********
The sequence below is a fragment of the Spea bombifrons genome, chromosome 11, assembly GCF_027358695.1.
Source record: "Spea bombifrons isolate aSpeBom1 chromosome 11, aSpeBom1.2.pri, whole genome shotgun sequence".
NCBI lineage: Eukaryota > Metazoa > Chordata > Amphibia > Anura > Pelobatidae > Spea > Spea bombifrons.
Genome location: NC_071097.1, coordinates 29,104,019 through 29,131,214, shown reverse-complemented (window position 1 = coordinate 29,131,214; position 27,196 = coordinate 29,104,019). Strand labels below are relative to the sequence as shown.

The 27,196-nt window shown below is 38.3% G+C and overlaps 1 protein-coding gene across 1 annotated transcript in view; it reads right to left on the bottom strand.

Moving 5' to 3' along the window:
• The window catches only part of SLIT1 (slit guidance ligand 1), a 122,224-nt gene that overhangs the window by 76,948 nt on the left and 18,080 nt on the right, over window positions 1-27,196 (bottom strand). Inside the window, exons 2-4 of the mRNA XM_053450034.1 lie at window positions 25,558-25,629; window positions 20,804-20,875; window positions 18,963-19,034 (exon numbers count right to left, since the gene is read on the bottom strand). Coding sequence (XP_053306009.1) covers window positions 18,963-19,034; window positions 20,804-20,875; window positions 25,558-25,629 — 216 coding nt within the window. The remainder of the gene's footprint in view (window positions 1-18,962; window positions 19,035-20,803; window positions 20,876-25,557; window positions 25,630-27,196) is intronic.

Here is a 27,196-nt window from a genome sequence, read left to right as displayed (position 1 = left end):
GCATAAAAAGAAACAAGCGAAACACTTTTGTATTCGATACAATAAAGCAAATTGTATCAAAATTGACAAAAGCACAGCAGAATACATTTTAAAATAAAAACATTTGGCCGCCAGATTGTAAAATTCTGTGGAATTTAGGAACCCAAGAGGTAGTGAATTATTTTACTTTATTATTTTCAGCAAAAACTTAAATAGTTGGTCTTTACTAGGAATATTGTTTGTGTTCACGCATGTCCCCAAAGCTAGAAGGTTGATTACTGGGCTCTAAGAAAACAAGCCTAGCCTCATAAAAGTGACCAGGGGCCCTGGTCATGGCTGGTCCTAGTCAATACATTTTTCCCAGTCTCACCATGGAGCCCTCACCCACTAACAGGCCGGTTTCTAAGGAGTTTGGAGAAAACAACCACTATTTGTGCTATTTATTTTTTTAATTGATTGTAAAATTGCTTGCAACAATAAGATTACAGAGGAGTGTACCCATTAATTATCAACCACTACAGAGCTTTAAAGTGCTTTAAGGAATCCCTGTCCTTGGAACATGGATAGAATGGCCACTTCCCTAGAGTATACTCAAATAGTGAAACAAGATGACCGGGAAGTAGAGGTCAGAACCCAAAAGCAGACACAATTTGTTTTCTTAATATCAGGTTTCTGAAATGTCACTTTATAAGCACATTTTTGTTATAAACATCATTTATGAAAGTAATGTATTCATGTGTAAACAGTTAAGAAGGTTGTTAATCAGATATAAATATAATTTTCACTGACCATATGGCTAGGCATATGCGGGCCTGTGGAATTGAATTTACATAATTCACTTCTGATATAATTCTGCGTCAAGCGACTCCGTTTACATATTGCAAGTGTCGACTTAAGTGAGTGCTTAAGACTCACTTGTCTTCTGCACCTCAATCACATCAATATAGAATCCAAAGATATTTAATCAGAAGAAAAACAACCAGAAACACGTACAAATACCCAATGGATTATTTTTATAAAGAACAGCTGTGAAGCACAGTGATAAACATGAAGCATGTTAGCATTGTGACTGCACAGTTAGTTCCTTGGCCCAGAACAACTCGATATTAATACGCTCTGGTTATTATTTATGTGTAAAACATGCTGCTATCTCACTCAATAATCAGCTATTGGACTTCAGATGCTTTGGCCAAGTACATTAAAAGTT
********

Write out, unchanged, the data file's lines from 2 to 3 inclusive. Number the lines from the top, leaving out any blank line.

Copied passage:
Source record: "Spea bombifrons isolate aSpeBom1 chromosome 11, aSpeBom1.2.pri, whole genome shotgun sequence".
NCBI lineage: Eukaryota > Metazoa > Chordata > Amphibia > Anura > Pelobatidae > Spea > Spea bombifrons.